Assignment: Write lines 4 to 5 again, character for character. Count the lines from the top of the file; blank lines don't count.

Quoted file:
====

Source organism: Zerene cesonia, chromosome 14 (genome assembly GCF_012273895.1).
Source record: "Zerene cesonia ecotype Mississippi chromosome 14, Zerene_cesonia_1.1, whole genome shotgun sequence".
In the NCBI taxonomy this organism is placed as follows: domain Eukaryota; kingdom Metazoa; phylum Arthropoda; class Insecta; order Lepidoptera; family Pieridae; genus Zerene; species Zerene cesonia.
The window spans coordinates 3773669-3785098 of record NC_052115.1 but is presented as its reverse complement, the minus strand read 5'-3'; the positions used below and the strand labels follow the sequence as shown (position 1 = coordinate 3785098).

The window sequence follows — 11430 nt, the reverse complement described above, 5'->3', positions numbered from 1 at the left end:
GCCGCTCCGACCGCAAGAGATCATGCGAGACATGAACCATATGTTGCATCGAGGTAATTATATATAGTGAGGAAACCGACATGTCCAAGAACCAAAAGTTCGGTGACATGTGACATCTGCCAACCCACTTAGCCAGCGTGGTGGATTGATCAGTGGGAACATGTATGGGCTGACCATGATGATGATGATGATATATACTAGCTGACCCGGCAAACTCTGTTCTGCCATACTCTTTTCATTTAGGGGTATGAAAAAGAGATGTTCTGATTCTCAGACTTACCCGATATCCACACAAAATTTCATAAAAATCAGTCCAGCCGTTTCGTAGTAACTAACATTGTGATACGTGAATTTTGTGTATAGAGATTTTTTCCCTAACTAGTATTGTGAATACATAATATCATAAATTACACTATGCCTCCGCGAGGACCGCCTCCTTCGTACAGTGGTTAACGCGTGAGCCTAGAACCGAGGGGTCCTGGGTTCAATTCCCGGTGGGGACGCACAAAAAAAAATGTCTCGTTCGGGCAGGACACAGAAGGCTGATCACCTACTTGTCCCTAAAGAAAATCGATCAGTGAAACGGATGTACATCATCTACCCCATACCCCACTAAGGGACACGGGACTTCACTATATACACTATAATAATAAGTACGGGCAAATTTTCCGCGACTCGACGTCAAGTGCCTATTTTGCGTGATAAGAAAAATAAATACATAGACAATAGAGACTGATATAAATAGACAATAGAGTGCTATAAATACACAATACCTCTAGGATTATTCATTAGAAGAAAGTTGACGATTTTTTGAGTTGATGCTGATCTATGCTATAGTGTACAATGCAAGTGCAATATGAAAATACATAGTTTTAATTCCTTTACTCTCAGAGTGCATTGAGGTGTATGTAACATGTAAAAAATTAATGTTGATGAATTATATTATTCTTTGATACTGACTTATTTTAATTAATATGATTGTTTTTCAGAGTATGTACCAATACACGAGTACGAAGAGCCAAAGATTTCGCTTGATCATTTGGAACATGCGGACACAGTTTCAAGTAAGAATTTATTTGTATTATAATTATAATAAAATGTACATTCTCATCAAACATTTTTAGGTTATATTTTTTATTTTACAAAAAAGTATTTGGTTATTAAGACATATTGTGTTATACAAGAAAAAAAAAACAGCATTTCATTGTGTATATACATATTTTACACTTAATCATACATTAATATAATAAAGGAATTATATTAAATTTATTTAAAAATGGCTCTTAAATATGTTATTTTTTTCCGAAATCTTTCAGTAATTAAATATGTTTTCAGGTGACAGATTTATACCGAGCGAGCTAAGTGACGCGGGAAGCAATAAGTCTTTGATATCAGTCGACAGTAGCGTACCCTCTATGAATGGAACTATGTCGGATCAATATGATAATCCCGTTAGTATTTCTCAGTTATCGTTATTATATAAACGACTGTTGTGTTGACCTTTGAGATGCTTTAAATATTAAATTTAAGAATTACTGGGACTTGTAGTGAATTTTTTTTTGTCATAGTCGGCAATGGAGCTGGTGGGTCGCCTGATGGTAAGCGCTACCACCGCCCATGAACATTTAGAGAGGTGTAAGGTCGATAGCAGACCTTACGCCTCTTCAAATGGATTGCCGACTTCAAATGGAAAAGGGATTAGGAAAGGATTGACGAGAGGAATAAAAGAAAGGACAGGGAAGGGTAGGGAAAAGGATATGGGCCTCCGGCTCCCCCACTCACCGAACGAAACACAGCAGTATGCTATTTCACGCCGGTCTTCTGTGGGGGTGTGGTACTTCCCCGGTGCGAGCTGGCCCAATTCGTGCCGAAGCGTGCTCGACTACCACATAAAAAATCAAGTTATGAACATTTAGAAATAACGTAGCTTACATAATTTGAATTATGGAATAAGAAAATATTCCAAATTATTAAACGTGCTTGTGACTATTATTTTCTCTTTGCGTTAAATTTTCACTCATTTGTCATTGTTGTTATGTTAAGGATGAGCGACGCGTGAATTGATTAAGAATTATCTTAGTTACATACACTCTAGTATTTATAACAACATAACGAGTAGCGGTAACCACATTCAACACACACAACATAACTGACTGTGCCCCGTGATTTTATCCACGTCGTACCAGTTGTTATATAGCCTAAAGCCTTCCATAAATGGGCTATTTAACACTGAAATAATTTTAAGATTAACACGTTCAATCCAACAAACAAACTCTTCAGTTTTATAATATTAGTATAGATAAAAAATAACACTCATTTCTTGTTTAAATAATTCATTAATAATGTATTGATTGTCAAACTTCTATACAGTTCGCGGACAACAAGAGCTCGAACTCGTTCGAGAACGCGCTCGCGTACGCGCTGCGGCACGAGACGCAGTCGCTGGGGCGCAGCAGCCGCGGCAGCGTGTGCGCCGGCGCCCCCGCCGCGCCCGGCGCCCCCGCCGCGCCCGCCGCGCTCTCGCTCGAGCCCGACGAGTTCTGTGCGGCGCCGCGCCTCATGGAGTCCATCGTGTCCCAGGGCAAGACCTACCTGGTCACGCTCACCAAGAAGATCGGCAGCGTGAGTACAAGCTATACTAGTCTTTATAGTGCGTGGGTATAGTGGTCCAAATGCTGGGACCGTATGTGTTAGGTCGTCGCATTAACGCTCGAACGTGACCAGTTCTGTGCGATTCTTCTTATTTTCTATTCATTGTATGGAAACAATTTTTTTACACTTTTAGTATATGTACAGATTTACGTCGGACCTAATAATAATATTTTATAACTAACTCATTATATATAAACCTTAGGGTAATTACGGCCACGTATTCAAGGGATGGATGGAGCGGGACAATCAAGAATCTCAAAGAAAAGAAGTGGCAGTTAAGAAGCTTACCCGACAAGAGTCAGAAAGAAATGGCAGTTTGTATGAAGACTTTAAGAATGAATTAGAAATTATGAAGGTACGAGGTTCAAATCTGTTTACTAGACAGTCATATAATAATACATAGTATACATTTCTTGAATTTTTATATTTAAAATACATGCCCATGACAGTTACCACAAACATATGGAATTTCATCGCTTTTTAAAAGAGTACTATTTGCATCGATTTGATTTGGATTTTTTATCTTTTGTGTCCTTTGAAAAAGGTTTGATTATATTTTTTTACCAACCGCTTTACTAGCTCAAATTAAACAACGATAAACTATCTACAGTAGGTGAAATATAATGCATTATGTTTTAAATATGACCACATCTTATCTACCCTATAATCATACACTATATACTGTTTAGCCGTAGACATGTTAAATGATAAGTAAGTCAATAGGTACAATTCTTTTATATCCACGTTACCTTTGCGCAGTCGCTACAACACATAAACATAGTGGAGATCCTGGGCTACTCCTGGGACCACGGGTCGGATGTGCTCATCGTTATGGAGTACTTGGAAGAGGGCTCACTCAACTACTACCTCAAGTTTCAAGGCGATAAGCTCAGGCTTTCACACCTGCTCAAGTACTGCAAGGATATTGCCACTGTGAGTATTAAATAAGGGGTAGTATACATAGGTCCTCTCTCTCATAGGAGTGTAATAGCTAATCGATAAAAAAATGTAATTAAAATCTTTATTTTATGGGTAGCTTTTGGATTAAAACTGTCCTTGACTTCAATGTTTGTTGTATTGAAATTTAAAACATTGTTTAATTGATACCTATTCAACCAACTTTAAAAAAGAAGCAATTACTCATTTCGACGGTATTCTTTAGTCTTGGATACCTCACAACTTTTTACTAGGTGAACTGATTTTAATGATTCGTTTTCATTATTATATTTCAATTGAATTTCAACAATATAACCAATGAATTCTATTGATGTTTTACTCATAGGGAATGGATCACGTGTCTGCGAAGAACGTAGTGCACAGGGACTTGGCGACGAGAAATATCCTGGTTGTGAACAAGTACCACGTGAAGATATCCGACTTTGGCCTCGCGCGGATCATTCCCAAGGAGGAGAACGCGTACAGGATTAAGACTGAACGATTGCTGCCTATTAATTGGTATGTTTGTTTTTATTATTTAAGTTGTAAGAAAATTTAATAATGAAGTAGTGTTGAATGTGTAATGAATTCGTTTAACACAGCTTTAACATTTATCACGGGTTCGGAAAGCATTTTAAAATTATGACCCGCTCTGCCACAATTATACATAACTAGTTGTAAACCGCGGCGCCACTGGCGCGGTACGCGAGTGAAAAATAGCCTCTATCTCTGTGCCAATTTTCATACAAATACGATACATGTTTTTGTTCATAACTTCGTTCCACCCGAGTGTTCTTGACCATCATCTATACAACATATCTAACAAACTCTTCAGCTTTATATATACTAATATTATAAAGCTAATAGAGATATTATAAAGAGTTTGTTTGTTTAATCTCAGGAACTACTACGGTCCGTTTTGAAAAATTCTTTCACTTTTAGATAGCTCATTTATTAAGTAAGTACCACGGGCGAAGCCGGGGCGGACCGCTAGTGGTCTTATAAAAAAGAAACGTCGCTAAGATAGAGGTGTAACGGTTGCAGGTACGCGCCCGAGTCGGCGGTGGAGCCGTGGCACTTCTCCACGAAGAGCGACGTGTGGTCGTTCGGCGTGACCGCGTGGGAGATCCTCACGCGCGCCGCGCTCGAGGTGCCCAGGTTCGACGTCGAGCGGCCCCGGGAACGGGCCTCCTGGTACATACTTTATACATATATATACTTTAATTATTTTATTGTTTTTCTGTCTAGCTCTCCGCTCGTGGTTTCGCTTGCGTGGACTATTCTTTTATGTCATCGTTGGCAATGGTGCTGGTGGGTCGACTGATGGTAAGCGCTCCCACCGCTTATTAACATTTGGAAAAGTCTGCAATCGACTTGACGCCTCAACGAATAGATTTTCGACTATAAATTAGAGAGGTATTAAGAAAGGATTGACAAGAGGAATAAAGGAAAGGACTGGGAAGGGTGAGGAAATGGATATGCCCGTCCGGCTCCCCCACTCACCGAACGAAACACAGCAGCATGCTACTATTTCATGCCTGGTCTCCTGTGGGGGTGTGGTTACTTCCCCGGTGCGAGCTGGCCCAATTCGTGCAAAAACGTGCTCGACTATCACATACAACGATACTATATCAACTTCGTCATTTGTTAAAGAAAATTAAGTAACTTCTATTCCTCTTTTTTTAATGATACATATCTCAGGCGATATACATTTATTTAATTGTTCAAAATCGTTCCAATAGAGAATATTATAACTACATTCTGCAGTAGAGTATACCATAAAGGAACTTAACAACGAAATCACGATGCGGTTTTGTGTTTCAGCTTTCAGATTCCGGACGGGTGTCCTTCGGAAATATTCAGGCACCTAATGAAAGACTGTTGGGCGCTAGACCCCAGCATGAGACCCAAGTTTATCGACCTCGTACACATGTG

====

The window spans coordinates 3773669-3785098 of record NC_052115.1 but is presented as its reverse complement, the minus strand read 5'-3'; the positions used below and the strand labels follow the sequence as shown (position 1 = coordinate 3785098).

The window sequence follows — 11430 nt, the reverse complement described above, 5'->3', positions numbered from 1 at the left end: